The first Hormagaunt came bounding out of the dust, head low so that it’s cranial and spinal armour plating was all parallel to the ground. Its scything claws were drawn back for a quick kill, and its long mouth was open, showing all its razor-sharp teeth. Its powerful muscular legs pushed it along between the twisted metal until it came to a large sloping piece of armour.
It ran up the incline, and jumped into the air, claws and talons extended, its mouth open wide for a killing bite.
Fellheimer span on the spot, and shot it point blank. The energy round slammed into the back of the gaunt’s open mouth, and blew out the back of its armoured skull from within, spraying ichor and brain matter backwards. Its dead body fell to the ground beside him, and the second and third gaunts made their move.
The second did much the same as the first, only this time it jumped from ground level, bounding straight for his head before he could turn his lasgun in time. The gaunt missed him as he twisted, but its leg caught on his shoulder, and knocked him to the ground.
The third gaunt was on him in a flash, charging through a downed pylon to snap at his feet. It bit at empty air, and he rewarded it with a single blast from his rifle. The las-round, hastily shot, hit the gaunt in the shoulder, and took its left forearm off, reducing its lethality by one. The gaunt jumped back from the pain, span, and then dove at him again.
He fired again, and this time caught it in its stomach.
The creature squealed, and fell to the ground, writhing in agony in the dust.
The second gaunt, recovered from its daze, tried to sink its teeth into his arm, instead getting a mouthful of lasgun barrel. Its teeth locked into the hard casing, its scything talons too far away from him, and its brain too small to try something else at the same time.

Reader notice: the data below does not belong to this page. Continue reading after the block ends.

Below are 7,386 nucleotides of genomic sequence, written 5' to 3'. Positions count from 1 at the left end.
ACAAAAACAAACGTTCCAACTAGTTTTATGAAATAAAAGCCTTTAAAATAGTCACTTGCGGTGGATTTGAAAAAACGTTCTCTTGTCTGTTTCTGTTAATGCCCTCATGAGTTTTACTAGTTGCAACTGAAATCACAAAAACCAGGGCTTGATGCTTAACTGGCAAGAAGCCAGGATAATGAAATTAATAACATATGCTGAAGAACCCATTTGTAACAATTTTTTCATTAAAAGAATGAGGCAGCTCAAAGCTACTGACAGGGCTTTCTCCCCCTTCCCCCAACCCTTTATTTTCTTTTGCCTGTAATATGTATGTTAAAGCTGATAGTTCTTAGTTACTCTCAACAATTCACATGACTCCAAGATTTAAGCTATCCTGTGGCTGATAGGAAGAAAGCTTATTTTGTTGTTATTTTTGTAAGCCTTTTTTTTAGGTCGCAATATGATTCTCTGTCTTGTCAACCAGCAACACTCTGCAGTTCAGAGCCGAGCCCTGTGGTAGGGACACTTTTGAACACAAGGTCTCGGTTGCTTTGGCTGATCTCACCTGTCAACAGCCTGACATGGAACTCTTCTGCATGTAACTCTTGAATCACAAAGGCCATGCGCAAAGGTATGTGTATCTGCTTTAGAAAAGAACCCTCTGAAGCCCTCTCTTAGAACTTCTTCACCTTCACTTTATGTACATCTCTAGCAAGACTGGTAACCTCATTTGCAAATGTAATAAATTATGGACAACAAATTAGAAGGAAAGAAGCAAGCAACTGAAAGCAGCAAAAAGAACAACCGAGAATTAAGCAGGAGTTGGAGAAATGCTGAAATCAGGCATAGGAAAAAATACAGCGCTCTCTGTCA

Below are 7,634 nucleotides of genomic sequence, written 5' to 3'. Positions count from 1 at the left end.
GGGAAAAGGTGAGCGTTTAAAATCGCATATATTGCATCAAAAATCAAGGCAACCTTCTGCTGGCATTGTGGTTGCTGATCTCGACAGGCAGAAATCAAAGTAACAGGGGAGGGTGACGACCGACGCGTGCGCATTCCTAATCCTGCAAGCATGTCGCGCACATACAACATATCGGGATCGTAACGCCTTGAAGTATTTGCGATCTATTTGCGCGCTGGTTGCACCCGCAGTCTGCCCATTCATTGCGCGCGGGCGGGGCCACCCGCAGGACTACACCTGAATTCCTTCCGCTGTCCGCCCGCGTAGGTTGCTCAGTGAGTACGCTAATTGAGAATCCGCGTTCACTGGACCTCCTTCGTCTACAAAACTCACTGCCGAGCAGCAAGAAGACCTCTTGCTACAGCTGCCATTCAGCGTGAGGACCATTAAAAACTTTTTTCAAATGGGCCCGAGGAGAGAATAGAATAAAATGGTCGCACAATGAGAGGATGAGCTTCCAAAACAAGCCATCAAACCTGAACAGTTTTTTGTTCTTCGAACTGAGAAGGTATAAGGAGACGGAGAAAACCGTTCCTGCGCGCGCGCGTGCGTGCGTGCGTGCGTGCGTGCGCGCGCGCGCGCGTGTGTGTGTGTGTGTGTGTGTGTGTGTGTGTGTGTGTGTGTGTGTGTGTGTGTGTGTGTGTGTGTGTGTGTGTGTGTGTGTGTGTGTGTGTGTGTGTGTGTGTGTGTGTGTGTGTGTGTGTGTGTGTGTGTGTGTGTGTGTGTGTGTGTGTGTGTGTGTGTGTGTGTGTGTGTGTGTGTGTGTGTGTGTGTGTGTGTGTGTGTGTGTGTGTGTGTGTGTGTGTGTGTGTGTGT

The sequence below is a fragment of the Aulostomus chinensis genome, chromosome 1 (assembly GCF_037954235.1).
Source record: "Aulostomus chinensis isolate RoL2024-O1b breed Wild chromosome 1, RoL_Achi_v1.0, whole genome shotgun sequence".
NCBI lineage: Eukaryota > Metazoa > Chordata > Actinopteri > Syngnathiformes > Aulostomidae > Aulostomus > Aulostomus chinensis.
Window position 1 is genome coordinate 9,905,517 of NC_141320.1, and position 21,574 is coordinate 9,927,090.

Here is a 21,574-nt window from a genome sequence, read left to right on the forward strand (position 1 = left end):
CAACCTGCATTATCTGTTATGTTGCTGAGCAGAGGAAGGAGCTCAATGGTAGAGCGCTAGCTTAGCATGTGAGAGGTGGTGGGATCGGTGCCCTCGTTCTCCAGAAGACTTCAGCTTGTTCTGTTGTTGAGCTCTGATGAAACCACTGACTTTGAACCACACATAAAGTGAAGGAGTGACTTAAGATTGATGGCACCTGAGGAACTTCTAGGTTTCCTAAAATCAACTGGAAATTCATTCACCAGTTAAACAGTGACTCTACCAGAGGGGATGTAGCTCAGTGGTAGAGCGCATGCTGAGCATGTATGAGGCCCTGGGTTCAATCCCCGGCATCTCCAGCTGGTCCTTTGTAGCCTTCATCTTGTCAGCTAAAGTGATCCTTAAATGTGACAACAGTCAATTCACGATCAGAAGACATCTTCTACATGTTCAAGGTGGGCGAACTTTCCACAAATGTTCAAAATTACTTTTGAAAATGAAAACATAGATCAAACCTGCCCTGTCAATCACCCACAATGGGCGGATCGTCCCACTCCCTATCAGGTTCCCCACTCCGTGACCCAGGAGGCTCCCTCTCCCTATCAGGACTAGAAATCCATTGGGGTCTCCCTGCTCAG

It shook its head relentlessly, trying to free its teeth.
Even with its incredibly strong jaw, it couldn’t do it. So Fellheimer let go of the lasgun, letting the sudden change in momentum carry the ‘nid backwards. He whipped the bolt pistol out, and shot it through the head.
The loud bang and the explosive crump as the round hit the creature’s hard skull echoed weirdly around him, making him wonder just what was out there besides the wreckage.
He tapped the commbead in his ear, and switched it to a secure channel.
“Gauntlet, this is Alpha-Four-Five. Need pick-up ASAP.”
The line crackled for a second.
“Understood, Alpha-Four-Five. Activate your beacon; be there in twenty.”
He reached for his belt, where the small vox-beacon was normally sat. All that was there was a mess of ripped wires and the case half-missing. The last gaunt must have smashed it, during the tug-of-war for the lasgun.